New COVID-19 test can deliver accurate results in 30 minutes

The Prenetics test, based on research from Oxford University, uses technology that amplifies genetic material from the virus and allows it to be detected quickly, according to the company.

A Hong Kong company is rolling out a rapid coronavirus test that promises highly accurate results within just 30 minutes.

Genetic-testing firm Prenetics says its new test can tell patients whether they have COVID-19 about as well as so-called polymerase chain reaction, or PCR, tests, which are considered the gold standard for accuracy but take at least four to six hours to process.

The Prenetics test, based on research from Oxford University, uses technology that amplifies genetic material from the virus and allows it to be detected quickly, according to the company.

Prenetics CEO Danny Yeung says the method is more accurate than so-called antigen tests, which scan for proteins typically found on the surface of the virus. Antigen test kits have become more widely used in recent months because they can return results in as little as 15 minutes, but they’re generally not as reliable as PCR tests.

An antigen test is “a great test for diagnosing individuals with symptoms,” Yeung told CNBC. “The challenge is, when you’re traveling or population screening, most of these individuals are asymptomatic. So this is where [Prenetics’] test is able to identify both symptomatic and asymptomatic individuals, whereas antigen cannot do that.”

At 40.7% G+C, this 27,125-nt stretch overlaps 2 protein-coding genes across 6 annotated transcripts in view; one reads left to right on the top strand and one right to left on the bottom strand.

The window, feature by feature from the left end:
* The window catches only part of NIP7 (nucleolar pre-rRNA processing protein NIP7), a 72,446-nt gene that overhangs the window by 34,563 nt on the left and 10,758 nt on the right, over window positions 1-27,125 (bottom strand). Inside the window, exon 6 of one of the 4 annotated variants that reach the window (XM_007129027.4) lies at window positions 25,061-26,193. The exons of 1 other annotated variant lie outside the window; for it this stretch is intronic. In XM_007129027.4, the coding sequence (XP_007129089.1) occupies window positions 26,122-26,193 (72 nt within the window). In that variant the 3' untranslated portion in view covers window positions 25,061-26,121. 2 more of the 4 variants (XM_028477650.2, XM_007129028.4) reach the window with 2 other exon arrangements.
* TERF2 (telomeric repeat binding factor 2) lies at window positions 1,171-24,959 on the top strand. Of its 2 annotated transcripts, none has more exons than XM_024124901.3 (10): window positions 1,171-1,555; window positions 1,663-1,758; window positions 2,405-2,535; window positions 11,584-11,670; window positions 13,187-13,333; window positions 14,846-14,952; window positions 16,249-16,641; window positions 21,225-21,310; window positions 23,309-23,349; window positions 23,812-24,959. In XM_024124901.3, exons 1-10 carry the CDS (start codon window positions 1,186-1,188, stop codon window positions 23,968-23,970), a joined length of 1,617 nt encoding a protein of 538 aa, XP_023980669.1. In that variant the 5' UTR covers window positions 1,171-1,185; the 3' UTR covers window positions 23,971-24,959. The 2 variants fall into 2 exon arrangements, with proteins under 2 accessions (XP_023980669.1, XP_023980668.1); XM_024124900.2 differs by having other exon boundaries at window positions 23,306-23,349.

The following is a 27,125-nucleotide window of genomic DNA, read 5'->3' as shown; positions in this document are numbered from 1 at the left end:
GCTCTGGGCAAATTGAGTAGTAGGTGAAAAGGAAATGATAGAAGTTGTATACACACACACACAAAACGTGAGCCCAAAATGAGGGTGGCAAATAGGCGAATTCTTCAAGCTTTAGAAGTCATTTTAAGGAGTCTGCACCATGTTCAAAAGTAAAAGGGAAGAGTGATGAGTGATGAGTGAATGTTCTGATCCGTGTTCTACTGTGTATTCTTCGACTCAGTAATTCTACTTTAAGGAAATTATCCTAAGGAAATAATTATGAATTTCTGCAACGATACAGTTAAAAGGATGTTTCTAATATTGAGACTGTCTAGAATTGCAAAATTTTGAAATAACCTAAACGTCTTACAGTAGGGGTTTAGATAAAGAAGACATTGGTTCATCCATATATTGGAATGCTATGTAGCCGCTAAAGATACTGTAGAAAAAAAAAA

Prenetics says it has already set up a testing site at Heathrow Airport in London to screen passengers before their flights. The company also launched a trial of the test — which costs $15 to $20 before labor and other costs are added — last week at Hong Kong International Airport to compare it to the PCR method, Yeung told CNBC.

Danny Yeung, CEO and founder of biotech start-up Prenetics/Circle DNAAFP via Getty Images

Prenetics says it’s also in discussions with global international airports, but further details of those talks haven’t been released.

Prenetics got the rights to the new test when it acquired Oxsed, a so-called social venture company spun out from Oxford University. The terms of the deal announced last week will allow Oxsed to focus on prioritizing low- and middle-income countries as the test is rolled out, according to a press release.

“After months of intense work alongside with Prenetics, they are in no doubt the perfect partner to quickly roll out the Oxford rapid test at scale, and help society resume a more normal way of living and productivity,” Zhanfeng Cui, an Oxford professor and Oxsed co-founder, said in a statement.

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